Anthony J Sargeant, School

Haberdashers’ Aske’s Hatcham School for Boys – The Gymnasium and Art Room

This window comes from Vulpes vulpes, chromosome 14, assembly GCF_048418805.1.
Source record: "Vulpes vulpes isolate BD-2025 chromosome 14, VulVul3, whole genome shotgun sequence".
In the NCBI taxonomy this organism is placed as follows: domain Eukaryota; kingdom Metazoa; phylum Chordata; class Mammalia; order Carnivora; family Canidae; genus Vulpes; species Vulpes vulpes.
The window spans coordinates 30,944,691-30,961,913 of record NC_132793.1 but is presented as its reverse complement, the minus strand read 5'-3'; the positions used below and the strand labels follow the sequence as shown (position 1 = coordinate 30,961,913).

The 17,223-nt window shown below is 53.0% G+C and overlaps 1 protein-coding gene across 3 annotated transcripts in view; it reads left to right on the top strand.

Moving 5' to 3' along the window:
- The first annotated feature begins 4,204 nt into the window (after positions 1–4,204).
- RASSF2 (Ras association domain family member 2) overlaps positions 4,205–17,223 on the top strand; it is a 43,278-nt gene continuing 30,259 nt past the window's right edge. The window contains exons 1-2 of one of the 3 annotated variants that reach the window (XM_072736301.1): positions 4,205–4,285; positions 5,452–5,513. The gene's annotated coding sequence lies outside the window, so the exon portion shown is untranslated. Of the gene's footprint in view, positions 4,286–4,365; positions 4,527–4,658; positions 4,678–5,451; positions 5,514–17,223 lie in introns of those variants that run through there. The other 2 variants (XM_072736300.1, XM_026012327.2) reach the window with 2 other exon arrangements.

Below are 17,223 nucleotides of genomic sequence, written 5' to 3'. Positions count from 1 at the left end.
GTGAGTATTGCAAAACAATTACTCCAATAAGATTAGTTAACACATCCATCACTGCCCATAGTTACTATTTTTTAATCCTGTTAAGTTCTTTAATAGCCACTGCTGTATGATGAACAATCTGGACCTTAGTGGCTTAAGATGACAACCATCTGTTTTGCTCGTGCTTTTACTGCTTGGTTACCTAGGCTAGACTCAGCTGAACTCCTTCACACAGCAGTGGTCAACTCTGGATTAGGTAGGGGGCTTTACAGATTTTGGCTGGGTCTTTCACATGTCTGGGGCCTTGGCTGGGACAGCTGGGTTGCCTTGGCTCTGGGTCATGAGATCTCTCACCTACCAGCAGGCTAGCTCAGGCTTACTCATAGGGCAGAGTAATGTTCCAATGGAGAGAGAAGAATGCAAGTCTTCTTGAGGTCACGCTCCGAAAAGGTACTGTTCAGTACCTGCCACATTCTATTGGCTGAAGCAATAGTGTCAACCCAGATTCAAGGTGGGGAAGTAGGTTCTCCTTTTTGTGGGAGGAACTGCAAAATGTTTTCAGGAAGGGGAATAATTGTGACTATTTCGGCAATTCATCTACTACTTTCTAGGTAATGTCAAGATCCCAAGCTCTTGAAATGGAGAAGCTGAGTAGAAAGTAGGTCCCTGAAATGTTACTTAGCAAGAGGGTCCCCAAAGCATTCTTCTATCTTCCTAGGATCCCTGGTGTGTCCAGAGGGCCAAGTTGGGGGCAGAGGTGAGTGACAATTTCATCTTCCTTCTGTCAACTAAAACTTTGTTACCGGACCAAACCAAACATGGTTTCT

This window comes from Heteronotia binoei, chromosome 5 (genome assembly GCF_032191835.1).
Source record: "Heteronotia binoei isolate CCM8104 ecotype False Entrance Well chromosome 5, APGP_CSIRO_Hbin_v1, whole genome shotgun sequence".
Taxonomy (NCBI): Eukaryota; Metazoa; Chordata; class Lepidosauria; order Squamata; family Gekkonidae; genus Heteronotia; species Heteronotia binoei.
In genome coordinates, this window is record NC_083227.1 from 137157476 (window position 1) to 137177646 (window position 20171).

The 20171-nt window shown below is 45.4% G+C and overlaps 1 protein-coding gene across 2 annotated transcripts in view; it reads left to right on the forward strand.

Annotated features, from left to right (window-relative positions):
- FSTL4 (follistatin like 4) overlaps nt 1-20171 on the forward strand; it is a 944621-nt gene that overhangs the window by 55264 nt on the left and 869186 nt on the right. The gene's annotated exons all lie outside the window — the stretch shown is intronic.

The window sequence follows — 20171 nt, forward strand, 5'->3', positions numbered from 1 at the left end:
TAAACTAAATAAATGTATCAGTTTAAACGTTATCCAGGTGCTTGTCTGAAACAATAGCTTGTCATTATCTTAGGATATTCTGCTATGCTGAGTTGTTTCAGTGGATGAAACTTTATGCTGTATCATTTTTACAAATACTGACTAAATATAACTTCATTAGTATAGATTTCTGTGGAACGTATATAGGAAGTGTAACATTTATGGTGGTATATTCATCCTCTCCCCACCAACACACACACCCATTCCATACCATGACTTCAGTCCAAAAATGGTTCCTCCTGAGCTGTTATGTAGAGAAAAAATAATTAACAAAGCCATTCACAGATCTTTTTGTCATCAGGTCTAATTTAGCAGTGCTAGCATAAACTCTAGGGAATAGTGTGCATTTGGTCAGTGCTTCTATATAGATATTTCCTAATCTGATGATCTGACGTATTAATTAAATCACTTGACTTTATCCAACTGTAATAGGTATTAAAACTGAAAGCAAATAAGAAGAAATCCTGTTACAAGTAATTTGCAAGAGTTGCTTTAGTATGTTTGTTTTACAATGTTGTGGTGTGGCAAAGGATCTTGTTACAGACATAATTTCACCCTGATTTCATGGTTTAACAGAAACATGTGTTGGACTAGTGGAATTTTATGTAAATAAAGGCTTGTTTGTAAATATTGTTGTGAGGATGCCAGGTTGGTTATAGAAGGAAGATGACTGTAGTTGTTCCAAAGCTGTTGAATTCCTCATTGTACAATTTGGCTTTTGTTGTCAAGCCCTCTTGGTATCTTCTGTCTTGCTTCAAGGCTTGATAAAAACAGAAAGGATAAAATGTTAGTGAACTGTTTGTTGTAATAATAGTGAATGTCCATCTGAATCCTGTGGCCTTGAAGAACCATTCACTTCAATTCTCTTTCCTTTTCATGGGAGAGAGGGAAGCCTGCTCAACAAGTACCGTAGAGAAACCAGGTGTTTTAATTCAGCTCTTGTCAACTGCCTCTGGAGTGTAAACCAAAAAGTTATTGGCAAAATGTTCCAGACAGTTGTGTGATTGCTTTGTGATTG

Photographed in 2015 on a nostalgic visit to my old school (1955-62). Looking across the playground is the Gym which was built in the 1930s and opened as shown on a plaque inside by Prince Arthur of Connaught (grandson of Queen Victoria). The Gym had large windows protected by wire mesh. The Blank wall above the windows was the wall of the art room which was above the gym and which had windows on the east and north sides. The art room was accessed by stairs above the doorway to the right of the gym. The low section to the extreme right was the changing room and showers. The flat roof was a hazard into which balls often landing when playing soccer in the playground. I note that when this photograph was taken some form of netting has been erected to prevent this but in my day it meant climbing up the drainpipe. In the 1960s the gym was free standing but since then it has been joined to what was the Science block by some infilling on the left of the photograph. The building to the right in red brick is also relatively new. Because the gym was the tallest building on top of Telegraph Hill which overlooked the London Basin it had an observation platform from the Second World War on the far right side, which was still manned by the Royal Observer Corp in my days at school. We were not allowed up on the top of the building. I should also note that to the right of the changing room the playground extended to high wooden fencing with the gardens of the houses in Walbutton Road beyond. An ancient 1935 Vauxhall Saloon bought for some Car Maintenance Club as I recall was being driven round the playground by a group of boys in about 1960 when, with I think Mark Baxter at the wheel he lost control and crashed through the fence to land in the back garden of one of the houses which unfortunately was some few feet lower than the playground so it was impossible to get the car back into the playground. I don’t remember the consequences of that escapade but doubtless somebody would have got into trouble.


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